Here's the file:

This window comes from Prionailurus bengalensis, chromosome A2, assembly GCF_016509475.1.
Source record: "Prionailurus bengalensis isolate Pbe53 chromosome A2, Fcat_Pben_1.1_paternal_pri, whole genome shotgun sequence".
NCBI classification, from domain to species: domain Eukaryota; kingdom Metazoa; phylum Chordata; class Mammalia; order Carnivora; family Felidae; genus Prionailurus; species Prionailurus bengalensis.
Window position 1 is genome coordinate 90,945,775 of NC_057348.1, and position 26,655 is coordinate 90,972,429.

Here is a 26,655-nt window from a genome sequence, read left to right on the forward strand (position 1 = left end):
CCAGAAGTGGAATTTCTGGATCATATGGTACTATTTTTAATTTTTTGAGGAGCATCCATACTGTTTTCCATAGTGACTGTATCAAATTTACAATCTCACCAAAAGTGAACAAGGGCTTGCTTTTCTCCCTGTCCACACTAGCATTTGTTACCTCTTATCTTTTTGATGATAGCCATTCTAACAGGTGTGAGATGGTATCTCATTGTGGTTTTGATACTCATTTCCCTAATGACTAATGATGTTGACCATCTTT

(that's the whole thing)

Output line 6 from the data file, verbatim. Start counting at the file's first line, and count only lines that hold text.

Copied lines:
CCAGAAGTGGAATTTCTGGATCATATGGTACTATTTTTAATTTTTTGAGGAGCATCCATACTGTTTTCCATAGTGACTGTATCAAATTTACAATCTCACCAAAAGTGAACAAGGGCTTGCTTTTCTCCCTGTCCACACTAGCATTTGTTACCTCTTATCTTTTTGATGATAGCCATTCTAACAGGTGTGAGATGGTATCTCATTGTGGTTTTGATACTCATTTCCCTAATGACTAATGATGTTGACCATCTTT